WASHINGTON — Senate Armed Services Committee Chairman John McCain and his House counterpart, Rep. Mac Thornberry, are demanding Congressional budget negotiators support the $700 billion top line of their 2018 defense policy bill.
The call comes as congressional leaders and the White House move toward a two-year budget deal that would offer billions less. Congressional Quarterly reported Friday that negotiators are grappling with a GOP proposal to raise statutory spending caps for defense by $54 billion and nondefense funds by $37 billion in both fiscal 2018 and 2019.
Under that proposal, the cap would be $603 billion for defense, whereas the 2018 National Defense Authorization Act that passed the House and Senate this week authorized $626.4 billion in base defense spending, as well as $8 billion in defense funds authorized in other committees. This does not include roughly $65.7 billion in overseas contingency operations funds, which are exempt from budget caps.
McCain, R-Ariz., and Thornberry, R-Texas, argued that their bill was backed by large majorities when it passed in both chambers this week, though bipartisan votes. After conferees settled on a compromise between House and Senate versions of the bill, the House passed it 356-70 Tuesday, and the Senate passed it by voice vote Thursday.
“We believe that Congress has done its due diligence to authorize the appropriate level of funding based on threats, requirements, and missions,” they said in a joint statement.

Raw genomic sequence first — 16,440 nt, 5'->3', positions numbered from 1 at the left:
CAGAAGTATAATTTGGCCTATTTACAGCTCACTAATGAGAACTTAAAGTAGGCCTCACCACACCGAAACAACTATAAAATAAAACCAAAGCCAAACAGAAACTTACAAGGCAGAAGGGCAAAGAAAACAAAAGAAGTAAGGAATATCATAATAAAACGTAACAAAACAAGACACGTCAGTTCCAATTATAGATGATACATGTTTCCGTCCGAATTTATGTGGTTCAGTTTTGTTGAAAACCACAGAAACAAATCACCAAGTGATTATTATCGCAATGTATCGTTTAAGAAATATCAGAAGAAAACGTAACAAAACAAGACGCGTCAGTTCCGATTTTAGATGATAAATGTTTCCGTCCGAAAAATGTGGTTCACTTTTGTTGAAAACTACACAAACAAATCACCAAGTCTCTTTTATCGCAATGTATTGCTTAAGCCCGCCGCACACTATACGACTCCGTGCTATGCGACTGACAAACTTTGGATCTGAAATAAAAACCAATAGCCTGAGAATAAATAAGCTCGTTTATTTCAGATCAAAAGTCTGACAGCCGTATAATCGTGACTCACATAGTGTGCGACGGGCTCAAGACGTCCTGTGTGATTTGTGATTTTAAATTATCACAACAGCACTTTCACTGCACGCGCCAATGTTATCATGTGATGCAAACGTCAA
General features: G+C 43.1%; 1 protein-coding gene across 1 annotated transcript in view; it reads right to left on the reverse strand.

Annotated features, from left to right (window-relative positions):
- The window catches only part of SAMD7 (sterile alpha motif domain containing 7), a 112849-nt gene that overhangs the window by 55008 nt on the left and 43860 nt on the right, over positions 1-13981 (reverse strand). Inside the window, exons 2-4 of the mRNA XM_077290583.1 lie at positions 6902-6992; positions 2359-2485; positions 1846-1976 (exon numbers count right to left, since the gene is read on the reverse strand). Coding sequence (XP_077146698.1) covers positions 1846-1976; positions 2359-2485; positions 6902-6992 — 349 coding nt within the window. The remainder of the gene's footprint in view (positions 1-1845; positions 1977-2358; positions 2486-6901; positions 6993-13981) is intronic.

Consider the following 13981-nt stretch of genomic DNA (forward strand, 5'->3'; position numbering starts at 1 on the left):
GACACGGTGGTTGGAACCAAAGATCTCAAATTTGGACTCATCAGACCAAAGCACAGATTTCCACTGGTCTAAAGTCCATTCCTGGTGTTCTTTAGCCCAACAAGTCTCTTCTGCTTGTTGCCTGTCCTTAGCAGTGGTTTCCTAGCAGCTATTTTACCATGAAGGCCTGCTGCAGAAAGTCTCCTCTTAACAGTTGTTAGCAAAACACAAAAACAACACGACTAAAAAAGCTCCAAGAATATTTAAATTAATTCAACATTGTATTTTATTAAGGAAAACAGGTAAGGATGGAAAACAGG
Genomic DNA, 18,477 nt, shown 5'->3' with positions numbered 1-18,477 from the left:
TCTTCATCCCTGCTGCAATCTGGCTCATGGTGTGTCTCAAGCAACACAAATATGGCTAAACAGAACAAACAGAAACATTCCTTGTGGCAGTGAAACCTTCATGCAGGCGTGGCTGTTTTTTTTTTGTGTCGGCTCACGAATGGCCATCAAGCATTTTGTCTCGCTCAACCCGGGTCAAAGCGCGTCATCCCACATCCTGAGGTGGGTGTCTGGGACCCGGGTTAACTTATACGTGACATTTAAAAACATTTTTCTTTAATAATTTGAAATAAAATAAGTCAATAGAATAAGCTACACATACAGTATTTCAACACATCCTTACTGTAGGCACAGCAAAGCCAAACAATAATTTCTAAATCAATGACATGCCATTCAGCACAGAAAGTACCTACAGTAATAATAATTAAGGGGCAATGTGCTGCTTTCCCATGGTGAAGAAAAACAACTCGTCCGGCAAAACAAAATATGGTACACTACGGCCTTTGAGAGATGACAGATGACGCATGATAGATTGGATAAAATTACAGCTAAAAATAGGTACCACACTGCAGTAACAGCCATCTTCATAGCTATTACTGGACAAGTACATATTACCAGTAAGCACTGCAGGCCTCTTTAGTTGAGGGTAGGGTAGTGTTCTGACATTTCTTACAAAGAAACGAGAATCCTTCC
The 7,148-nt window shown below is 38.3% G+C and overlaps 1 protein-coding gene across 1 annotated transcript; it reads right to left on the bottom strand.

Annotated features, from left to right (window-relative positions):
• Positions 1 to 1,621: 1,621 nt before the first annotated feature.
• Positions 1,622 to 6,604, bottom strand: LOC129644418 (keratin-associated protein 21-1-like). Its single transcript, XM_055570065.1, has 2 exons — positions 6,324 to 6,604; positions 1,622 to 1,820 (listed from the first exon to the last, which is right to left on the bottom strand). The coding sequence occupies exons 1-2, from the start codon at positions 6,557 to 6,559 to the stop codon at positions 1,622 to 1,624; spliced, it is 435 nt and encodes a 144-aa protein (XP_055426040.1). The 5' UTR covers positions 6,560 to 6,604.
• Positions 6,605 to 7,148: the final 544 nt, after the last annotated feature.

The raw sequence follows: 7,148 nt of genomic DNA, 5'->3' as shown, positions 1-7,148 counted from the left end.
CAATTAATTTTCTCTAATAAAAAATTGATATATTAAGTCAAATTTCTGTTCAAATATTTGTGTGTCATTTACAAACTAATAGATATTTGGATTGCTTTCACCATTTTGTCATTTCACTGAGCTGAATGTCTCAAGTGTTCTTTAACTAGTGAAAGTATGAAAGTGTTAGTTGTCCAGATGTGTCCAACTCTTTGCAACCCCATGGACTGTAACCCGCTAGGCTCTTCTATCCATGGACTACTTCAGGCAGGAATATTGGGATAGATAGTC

They also argue Present Donald Trump “endorsed” defense spending at the $700 billion level. The administration, however, had requested $603 billion and later $4 billion for missile defense against North Korea.
As congressional negotiators work on a bipartisan compromise to fund the government when a stop-gap funding measure runs out at the end of the year, Democrats have reportedly balked at the GOP’s offer because it lacks parity for defense and nondefense increases.
McCain and Thornberry argue their process for drafting the bill included “months of deliberative bipartisan oversight, hearings, and negotiations. We expect that any budget agreement will reflect the hard work that Congress has just completed and the reality of today’s dangerous world.”
They also call on negotiators to set up further defense funding in fiscal 2019, a nod to the buildup promised by senior defense officials and Trump’s own rhetoric from his 2016 presidential campaign.
“We must not only set the conditions to pass an appropriations bill at the [fiscal 2018] NDAA level, we must also ensure the necessary growth in [fiscal 2019],” they said. “Without that, President Trump’s promise to rebuild our military will be impossible.”